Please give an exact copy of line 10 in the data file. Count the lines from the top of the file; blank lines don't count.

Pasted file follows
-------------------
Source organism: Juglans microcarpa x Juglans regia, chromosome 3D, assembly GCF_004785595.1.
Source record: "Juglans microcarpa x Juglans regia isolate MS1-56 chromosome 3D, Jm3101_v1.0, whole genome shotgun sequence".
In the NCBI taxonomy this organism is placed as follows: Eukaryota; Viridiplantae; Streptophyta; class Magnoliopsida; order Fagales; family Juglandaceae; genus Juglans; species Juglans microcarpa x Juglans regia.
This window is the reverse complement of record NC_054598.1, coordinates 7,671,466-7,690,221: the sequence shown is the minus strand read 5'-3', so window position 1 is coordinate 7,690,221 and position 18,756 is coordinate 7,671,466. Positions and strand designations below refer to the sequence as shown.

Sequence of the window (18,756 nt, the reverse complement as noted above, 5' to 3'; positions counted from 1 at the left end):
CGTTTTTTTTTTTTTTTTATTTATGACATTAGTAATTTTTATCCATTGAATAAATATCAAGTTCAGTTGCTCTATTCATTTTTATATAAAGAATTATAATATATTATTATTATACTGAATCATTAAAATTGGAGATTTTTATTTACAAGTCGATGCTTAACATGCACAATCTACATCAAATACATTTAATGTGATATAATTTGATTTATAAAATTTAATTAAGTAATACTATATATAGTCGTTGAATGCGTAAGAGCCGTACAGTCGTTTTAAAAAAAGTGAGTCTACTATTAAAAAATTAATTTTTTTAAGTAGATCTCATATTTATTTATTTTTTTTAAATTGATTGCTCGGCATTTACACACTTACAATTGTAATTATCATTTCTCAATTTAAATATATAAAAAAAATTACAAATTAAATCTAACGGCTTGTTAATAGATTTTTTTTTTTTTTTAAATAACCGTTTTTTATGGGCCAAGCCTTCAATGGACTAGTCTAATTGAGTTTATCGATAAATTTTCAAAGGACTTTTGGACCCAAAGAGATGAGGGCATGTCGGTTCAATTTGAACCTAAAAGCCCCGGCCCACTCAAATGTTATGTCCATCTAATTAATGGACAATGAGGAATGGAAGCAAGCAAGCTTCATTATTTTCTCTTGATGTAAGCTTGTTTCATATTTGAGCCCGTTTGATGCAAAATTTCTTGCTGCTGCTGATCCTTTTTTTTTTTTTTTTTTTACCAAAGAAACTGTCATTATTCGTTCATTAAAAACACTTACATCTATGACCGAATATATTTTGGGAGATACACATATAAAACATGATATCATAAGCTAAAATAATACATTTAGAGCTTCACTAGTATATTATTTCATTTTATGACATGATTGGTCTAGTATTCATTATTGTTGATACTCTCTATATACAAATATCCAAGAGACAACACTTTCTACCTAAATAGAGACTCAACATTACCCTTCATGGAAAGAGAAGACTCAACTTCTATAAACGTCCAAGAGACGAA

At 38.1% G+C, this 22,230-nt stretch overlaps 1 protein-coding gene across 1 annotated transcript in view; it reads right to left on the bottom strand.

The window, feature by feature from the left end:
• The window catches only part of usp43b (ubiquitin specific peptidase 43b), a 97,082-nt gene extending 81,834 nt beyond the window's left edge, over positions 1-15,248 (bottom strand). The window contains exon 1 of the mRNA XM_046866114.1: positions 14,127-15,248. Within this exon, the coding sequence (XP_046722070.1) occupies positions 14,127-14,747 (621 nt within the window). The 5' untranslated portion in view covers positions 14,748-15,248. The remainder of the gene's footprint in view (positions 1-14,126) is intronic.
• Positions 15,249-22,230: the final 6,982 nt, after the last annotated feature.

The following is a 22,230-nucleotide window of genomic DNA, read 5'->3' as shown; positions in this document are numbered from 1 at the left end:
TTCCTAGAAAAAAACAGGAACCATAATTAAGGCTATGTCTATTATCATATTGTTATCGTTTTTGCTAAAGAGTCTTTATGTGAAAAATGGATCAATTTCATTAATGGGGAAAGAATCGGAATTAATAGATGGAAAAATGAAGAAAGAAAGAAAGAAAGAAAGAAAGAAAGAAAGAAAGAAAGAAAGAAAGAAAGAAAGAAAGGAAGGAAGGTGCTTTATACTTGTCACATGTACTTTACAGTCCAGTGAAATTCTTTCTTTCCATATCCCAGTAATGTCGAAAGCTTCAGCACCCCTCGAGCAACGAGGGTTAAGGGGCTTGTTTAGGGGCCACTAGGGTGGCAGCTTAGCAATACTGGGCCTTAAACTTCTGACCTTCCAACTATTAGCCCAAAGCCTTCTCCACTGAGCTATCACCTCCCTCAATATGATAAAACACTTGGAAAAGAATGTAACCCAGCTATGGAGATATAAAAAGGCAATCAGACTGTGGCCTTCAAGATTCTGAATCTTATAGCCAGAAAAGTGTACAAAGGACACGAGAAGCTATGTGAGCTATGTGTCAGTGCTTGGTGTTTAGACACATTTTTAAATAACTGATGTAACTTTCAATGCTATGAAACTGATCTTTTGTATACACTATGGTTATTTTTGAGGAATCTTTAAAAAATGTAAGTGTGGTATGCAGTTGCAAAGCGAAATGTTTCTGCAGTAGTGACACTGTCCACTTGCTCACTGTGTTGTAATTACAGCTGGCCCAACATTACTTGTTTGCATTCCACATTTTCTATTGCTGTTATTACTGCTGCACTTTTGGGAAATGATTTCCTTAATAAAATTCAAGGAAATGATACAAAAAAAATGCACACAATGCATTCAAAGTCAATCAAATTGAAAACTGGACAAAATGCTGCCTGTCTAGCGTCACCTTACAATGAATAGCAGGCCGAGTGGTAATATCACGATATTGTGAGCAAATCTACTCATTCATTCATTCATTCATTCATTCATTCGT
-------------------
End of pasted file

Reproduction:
• Positions 15,249-22,230: the final 6,982 nt, after the last annotated feature.